Archimedes

In the history of mathematics Archimedes has a very important role due to his significant contributions that transcend his time, Ancient and Classical Greece; and that they identify him as one of the most important mathematicians of humanity .

Personal information

  • When was he born:  287 BC
  • Where he was born:  Syracuse, Italy
  • When he died:  212 BC C.
  • Where he died:  Syracuse, Italy

Who was Archimedes?

Archimedes was a Greek mathematician, astronomer, engineer, physicist and inventor of Classical Antiquity , born in Syracuse possibly in 287 BC and assassinated in 212 BC Among his most outstanding works, we can mention: the principle of buoyancy, the largest ship in ancient history, the Archimedean screw, the Archimedean claw, the heat ray, the first planetarium , among others.

  • Archimedes biography
  • Death
  • Contributions
  • Theory
  • Archimedes inventions
  • Plays
  • Archimedes phrases
  • Anecdote

Archimedes biography

Not much is known about the life of Archimedes. It is believed that he was born in 287 BC in Syracuse – now known as Sicily – city of Magna Graecia at that time.

Some anecdotes of his life have been documented such as the case of the crown of King Hieron, in which he shouted “Eureka” and discovered the principle that bears his name, but unfortunately there is no detailed bibliography of his life.

Despite the importance of his written works and inventions, Archimedes was cited by the mathematicians of Alexandria in 530 AD.

In the Middle Ages, his works were well accepted by the scientists of the time.

Years later, in 1906 other works of Archimedes are known in the Palimpsest Archimedes he has provided new insights into his work in the field of mathematics.

His death was not well documented either and that is why it is stated that there are three versions of this fact that coincide in that it occurred in his birthplace, Syracuse, and that it could have been in 212 BC by a Roman soldier who murdered him in the shot of Syracuse, produced this year.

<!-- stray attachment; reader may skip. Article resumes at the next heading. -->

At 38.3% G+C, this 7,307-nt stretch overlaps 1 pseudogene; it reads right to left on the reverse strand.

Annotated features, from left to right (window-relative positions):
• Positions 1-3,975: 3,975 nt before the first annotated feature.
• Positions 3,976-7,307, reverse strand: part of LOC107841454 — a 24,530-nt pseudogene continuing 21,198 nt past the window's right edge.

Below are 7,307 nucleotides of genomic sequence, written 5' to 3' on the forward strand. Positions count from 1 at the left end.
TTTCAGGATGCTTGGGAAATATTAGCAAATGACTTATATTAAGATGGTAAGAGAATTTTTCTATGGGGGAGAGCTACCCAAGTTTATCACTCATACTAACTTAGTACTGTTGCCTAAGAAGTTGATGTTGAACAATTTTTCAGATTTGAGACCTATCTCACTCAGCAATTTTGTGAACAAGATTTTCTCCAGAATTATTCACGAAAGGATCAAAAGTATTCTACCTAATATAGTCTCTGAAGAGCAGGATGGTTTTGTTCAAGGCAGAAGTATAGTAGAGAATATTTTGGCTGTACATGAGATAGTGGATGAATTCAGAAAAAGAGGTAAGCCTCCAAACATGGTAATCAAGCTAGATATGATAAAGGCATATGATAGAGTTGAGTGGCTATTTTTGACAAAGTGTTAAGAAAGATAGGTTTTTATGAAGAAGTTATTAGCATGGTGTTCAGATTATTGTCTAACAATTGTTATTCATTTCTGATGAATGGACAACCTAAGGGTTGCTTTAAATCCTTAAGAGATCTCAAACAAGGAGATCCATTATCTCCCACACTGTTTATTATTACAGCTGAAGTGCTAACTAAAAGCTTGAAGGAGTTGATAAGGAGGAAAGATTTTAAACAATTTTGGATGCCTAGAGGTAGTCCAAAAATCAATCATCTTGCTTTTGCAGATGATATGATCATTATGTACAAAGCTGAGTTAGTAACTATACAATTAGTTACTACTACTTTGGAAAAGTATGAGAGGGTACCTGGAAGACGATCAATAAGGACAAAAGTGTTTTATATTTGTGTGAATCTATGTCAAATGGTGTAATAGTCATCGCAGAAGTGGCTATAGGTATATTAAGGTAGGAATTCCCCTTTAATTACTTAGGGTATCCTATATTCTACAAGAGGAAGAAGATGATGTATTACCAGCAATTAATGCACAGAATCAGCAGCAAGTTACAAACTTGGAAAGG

Death

On the death of Archimedes there are many versions. However, all agree that he was assassinated by a Roman soldier who contravened the orders of the Roman general Marcelo to keep this great Greek mathematician alive.

According to the best known accounts, he was working on a mathematical diagram when the city was invaded by the Romans. A soldier gave him the order to leave his house and Archimedes ignored him and continued solving his diagram. The annoyed soldier at his attitude took his life with his sword.

It is said that the last words Archimedes said to the Roman soldier were “don’t disturb my circles” in reference to the circles in his math problem.

Contributions

Among the most significant contributions of Archimedes, the following can be mentioned:

Archimedean screw

This device is used to transport water from the bottom up through a slope, a tube or cylinder. This device made it possible to irrigate the fertile lands located around the Nile in ancient Egypt .

Archimedes principle

This is one of the most important legacies of the Ancient epic as it explains the phenomenon of floating . This principle is found in his treatise “On floating bodies . 

The Archimedes ‘ principle states that the fluids exert upward force on any object immersed in them, and that the amount of this buoyant force equals the weight of the liquid displaced by the submerged body.

Archimedes claw

This invention is also known as an iron hand and is one of the most important weapons of war created by this mathematician for the defense of Sicily from the Roman invasions.

The claw consisted of a large lever that carried a grappling hook attached by a chain that hung from it. With the lever the hook was manipulated so that it fell on the enemy ship, to later hook it and lift it, and release it at great height or make it hit the rocks on the shore in order to destroy the enemy ship.

The first planetarium

He was the first to build a rudimentary planetarium with a series of spheres representing the solar system .